I’m a definite owl. I get up when I wake up, which is usually eventually. I potter for much of the day, doing housewifey things and stuff (sometimes I even practise the piano but not often enough). The computer goes on as soon as I am ready for the day, check emails and gossip on FB. When the cleaning, shopping, dog walking or
whatever has been done I might start looking at editing if I am at that stage. The real work, the writing, usually starts about 8pm in the evening and goes on until I decide to stop. I don’t set any targets. I rarely go to bed before midnight, hence the late start to the morning. But nothing is fixed. If I have nothing else to do and the ideas
are there I could spend all day writing or checking something.
Who’s been your biggest inspiration and why? Since when?
I don’t think anyone in particular has inspired me to write. It is just something I have wanted to do since I first discovered the wonders of books. I have been a fan of many different authors but I have never felt – I want to write like him, or he/she is the best. I take every book I read for what it is, not what I think it should be. I don’t compare a thriller to a biography or romance to historical drama.
Other writers on Night have given me encouragement and confidence for which I am very grateful. They have been more inspiring than any published author because they are real and ‘talk’ to me via the website. And Tim’s encouragement
has been awesome.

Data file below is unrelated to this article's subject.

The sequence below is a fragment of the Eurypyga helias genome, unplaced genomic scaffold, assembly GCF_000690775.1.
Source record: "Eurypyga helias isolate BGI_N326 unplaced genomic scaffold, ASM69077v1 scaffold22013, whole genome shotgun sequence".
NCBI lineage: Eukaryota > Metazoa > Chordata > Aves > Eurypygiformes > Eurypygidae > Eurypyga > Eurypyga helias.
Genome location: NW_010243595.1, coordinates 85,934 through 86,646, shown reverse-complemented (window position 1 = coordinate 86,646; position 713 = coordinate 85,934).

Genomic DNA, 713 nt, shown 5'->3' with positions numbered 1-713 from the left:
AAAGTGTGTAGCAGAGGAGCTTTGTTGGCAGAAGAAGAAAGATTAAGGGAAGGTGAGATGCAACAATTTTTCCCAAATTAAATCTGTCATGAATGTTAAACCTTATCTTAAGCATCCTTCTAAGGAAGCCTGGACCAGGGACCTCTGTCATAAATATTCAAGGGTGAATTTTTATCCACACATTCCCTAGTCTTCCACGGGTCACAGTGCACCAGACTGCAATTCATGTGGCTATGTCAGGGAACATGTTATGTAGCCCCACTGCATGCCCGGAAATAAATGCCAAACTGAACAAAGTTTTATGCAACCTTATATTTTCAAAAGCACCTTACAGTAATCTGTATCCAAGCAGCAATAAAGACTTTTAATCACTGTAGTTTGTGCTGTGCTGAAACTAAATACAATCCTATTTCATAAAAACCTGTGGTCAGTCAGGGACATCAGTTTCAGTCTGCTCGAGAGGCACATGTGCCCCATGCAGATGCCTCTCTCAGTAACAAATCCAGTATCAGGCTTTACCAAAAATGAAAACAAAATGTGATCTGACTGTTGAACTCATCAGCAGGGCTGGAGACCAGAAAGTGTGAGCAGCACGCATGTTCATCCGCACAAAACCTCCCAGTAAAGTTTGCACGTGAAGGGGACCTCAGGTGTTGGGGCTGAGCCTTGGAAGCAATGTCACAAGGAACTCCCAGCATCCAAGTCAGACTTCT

What does Night Publishing mean to you?
Where writing is concerned Night Publishing means a great deal to me. I have met someone who has put my book out there. I have met lots of friendly, supportive people who say nice thing about my work. Sometimes I wonder if it is all a dream and I will wake up behind the checkout at Morrisons, back to my old boring life of
mundane work and no dreams. I hope I can return the support Night has given me by being a success and helping others to join me on the Amazon ladder.
Where do you see yourself in 5-years’ time?
Hopefully, working on my fourth book somewhere warm in the winter. If the dog doesn’t last that long my husband says I can spend all winter in Tenerife, till then I have to walk the dog in the snow.
Final fun question. If you had to choose: are you a Houdini or an Edison? This is for the official NP tally.
Escape artist? No. Inventor? No. I think I am more a Buddha – thoughtful, meditative, caring and compassionate. Hope this shows in my writing.
THANK YOU SO MUCH, Kristen Stone!
Links to Kristen’s sites:
Links to Kristen’s book